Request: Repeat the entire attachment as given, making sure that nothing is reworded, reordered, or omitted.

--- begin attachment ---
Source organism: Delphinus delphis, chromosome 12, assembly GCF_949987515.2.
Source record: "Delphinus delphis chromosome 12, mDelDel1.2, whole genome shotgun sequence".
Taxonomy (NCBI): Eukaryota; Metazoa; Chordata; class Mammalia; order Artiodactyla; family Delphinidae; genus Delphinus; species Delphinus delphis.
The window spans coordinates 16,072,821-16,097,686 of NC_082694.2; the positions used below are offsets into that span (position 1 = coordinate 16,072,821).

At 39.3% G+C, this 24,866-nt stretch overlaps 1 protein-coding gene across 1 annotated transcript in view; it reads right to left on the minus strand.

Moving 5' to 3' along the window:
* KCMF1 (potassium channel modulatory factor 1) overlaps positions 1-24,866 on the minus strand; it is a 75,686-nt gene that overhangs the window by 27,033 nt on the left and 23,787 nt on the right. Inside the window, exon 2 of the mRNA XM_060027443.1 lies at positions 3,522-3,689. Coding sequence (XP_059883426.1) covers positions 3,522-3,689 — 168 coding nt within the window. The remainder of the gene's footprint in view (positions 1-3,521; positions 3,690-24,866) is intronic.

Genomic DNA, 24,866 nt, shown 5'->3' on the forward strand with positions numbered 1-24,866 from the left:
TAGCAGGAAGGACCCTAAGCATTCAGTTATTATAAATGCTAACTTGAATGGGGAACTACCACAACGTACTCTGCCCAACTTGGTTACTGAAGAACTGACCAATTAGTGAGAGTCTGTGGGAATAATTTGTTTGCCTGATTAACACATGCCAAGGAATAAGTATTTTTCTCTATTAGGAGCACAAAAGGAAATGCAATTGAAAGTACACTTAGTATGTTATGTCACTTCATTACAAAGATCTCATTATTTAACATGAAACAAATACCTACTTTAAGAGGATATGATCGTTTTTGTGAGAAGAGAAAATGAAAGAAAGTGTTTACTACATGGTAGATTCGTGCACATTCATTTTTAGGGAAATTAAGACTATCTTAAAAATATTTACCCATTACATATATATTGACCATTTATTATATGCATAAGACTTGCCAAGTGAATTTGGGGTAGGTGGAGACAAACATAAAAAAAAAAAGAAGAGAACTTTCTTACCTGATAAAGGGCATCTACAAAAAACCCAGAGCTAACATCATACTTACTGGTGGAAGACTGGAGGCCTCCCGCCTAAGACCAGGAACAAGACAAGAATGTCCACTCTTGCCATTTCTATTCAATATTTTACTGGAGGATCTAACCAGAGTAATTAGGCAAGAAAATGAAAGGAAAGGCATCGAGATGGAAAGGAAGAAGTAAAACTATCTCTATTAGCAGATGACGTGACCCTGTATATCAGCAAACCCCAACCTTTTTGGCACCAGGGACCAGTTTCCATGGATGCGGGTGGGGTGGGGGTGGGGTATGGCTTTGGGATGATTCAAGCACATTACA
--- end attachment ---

Source organism: Delphinus delphis, chromosome 12, assembly GCF_949987515.2.
Source record: "Delphinus delphis chromosome 12, mDelDel1.2, whole genome shotgun sequence".
Taxonomy (NCBI): Eukaryota; Metazoa; Chordata; class Mammalia; order Artiodactyla; family Delphinidae; genus Delphinus; species Delphinus delphis.
The window spans coordinates 16,072,821-16,097,686 of NC_082694.2; the positions used below are offsets into that span (position 1 = coordinate 16,072,821).

At 39.3% G+C, this 24,866-nt stretch overlaps 1 protein-coding gene across 1 annotated transcript in view; it reads right to left on the minus strand.

Moving 5' to 3' along the window:
* KCMF1 (potassium channel modulatory factor 1) overlaps positions 1-24,866 on the minus strand; it is a 75,686-nt gene that overhangs the window by 27,033 nt on the left and 23,787 nt on the right. Inside the window, exon 2 of the mRNA XM_060027443.1 lies at positions 3,522-3,689. Coding sequence (XP_059883426.1) covers positions 3,522-3,689 — 168 coding nt within the window. The remainder of the gene's footprint in view (positions 1-3,521; positions 3,690-24,866) is intronic.

Genomic DNA, 24,866 nt, shown 5'->3' on the forward strand with positions numbered 1-24,866 from the left:
TAGCAGGAAGGACCCTAAGCATTCAGTTATTATAAATGCTAACTTGAATGGGGAACTACCACAACGTACTCTGCCCAACTTGGTTACTGAAGAACTGACCAATTAGTGAGAGTCTGTGGGAATAATTTGTTTGCCTGATTAACACATGCCAAGGAATAAGTATTTTTCTCTATTAGGAGCACAAAAGGAAATGCAATTGAAAGTACACTTAGTATGTTATGTCACTTCATTACAAAGATCTCATTATTTAACATGAAACAAATACCTACTTTAAGAGGATATGATCGTTTTTGTGAGAAGAGAAAATGAAAGAAAGTGTTTACTACATGGTAGATTCGTGCACATTCATTTTTAGGGAAATTAAGACTATCTTAAAAATATTTACCCATTACATATATATTGACCATTTATTATATGCATAAGACTTGCCAAGTGAATTTGGGGTAGGTGGAGACAAACATAAAAAAAAAAAGAAGAGAACTTTCTTACCTGATAAAGGGCATCTACAAAAAACCCAGAGCTAACATCATACTTACTGGTGGAAGACTGGAGGCCTCCCGCCTAAGACCAGGAACAAGACAAGAATGTCCACTCTTGCCATTTCTATTCAATATTTTACTGGAGGATCTAACCAGAGTAATTAGGCAAGAAAATGAAAGGAAAGGCATCGAGATGGAAAGGAAGAAGTAAAACTATCTCTATTAGCAGATGACGTGACCCTGTATATCAGCAAACCCCAACCTTTTTGGCACCAGGGACCAGTTTCCATGGATGCGGGTGGGGTGGGGGTGGGGTATGGCTTTGGGATGATTCAAGCACATTACA